SpineGuard, an innovative company that deploys its DSG (Dynamic Surgical Guidance) sensing technology to secure and streamline the placement of bone implants, announces the launch of a new three-year collaboration program with two labs of Sorbonne University CNRS and Inserm: the ISIR (Institute for intelligent systems and robotics) and LIB (Laboratory for biomedical imaging).
DSG is based on the local measurement of electrical conductivity of tissues in real time without X-ray imaging, with a sensor located at the tip of the drilling instrument. Its efficacy was proven by more than 90,000 surgeries across the globe and 19 scientific publications. SpineGuard has entered in 2017 a collaboration with ISIR for the application of DSG to surgical robots and the enhancement of their safety, accuracy, and autonomy.
SpineGuard and ISIR capitalize on first order outcomes published so far…
At the close of a first collaboration phase, SpineGuard announced sub-millimetric accuracy experimental outcomes in bone boundary detection and automatic stop of a vertebral drilling performed by a robot using the DSG technology. These impressive outcomes were presented as they were produced successively at the Hamlyn medical robotics conference in London in May 2019, receiving the first price for best scientific paper, then in plenary session at the SMISS minimally invasive spine surgery (SMISS) in Las Vegas in November 2021, and lastly during the CRAS conference in Naples in April 2022.
… and join forces with the LIB laboratory in order to add ultrasound to the project.
Encouraged by this success, the research and development teams wish to go even further in surgical robots advancement: the guidance technologies that allow the robot to position itself properly relative to the patient to find the drilling entry point rely today on X-Ray imaging, dangerous for health, in combination with space-consuming optical registration. SpineGuard has long explored the possibility to use ultrasound complementarily to DSG for this preliminary step, before the tool is penetrating bone, and was granted two families of international patents on that topic. The LIB laboratory, who features an international level expertise in the field of ultrasound imaging, answered with enthusiasm the invitation to join the project. SpineGuard, ISIR and LIB thus start a new 3-year collaboration that is expected to produce breakthrough results in the field.
Stéphane Bette, co-founder and Deputy CEO of SpineGuard, said: “We are happy to launch this partnership that will allow us to go even further in improving surgical robots in orthopedics. This new phase of the project aims at enabling robots to perform bone drilling and cutting, as well as implant placement, in a secured and more autonomous manner in the human skeleton. Our goal is to implement first-class collaboration between French Research and Industry and trigger commercial ventures in the orthopedic field via strategic agreements with industry partners.”
Guillaume Morel, Professor at Sorbonne University and ISIR Director, and Brahim Tamadazte, Researcher at CNRS and member of ISIR, added: “We are delighted to continue the close and dynamic collaboration initiated in 2017 with SpineGuard. The entry of robotics and associated new technologies in operating room is no doubt one of the biggest medical advances of the last twenty years. Robotic approaches often allow the surgical gesture to be less invasive, more accurate, safe and intuitive in numerous surgical procedures. The first outcomes from the previous collaboration gave us more visibility on the clinical added value that a robot with original and effective sensors can bring to Orthopedic Surgery in general and Spine in particular. This new collaboration will be about ultrasonic sensors coupled with robotics. This original and promising association will allow the surgeon to define the entry point and the pedicle screw trajectory accurately and non-invasively, without relying on ionizing or costly preoperative imaging (scanner, MRI). The association of two prestigious labs of Sorbonne University (ISIR and LIB), whose competencies are highly complementary to SpineGuard’s industrial vision constitute a stimulating work environment favorable to innovation. The journey with SpineGuard goes on for three more years with a target of several technologic and scientific innovations to serve patients and care providers.”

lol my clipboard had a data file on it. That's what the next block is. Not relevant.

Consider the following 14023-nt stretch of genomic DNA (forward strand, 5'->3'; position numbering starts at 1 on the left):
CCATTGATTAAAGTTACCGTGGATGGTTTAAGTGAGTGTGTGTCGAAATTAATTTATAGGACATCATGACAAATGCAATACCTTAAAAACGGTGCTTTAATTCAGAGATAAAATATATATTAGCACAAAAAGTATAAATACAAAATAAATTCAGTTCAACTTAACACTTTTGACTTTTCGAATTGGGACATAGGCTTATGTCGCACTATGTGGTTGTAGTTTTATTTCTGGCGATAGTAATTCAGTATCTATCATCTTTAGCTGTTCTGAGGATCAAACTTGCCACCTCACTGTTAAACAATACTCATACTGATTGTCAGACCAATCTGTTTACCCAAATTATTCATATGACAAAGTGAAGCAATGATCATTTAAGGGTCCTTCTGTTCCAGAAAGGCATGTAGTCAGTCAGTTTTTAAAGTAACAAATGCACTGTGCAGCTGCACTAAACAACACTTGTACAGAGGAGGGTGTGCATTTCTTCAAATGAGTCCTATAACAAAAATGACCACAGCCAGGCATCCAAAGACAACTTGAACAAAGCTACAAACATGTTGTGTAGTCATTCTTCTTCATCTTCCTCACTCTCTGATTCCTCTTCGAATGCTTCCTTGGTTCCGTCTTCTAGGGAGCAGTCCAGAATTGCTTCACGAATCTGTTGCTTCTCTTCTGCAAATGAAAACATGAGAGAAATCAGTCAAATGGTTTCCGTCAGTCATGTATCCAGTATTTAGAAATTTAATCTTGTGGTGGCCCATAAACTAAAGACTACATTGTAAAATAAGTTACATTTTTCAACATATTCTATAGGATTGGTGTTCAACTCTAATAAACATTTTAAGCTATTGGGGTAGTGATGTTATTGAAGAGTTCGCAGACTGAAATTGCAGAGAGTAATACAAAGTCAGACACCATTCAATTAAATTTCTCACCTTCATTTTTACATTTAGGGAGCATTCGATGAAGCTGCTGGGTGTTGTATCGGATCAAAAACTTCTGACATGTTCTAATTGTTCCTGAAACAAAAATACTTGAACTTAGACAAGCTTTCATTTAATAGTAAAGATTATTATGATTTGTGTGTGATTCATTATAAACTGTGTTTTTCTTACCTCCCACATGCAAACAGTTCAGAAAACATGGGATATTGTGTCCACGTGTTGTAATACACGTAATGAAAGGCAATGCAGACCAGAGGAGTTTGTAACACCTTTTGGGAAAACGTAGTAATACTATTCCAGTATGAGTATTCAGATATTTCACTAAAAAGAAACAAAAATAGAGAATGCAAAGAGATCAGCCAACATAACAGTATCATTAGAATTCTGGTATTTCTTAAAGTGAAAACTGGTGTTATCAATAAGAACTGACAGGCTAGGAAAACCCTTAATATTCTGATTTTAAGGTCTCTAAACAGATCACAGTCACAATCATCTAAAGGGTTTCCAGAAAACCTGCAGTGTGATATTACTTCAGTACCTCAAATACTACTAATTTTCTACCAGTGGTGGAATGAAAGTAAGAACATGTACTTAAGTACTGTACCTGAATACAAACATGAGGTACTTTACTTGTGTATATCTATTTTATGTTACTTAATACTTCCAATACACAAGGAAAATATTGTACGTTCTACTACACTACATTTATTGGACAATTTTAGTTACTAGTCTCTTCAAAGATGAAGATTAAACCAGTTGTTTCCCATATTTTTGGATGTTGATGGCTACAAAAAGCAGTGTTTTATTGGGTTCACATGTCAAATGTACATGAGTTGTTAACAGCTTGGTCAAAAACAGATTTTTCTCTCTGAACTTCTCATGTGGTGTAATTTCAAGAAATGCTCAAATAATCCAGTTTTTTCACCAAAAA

Quentin Grimal, Professor at Sorbonne University and Manager of the team “Ultrasound and imaging for bone quality characterization” at LIB, concludes: “Using ultrasound to position a surgical tool is particularly relevant. Ultrasounds are danger free and provide real time information about interfaces, bone anatomy, even bone mechanical quality. The use of an ultrasound probe should allow to position the robotic arm in an optimal manner to place pedicle screws. In general, echography does not allow to see beyond the bone surfaces because ultrasounds are strongly reflected at the surface and strongly attenuated when propagating in bone. Low amplitude signals coming from inside bone can however be exploited through specific treatments which are a specialty of our team. Our team, pioneer in ultrasound utilization to probe bone, has introduced several approaches that offer an alternative to X-Rays for characterization of trabecular or cortical bone health. For our team, this partnership with SpineGuard and ISIR is a great fit: it will accelerate methodology and instrument developments for a broader utilization of ultrasound in orthopedic surgery. We are very happy to participate in this innovation rich project.”
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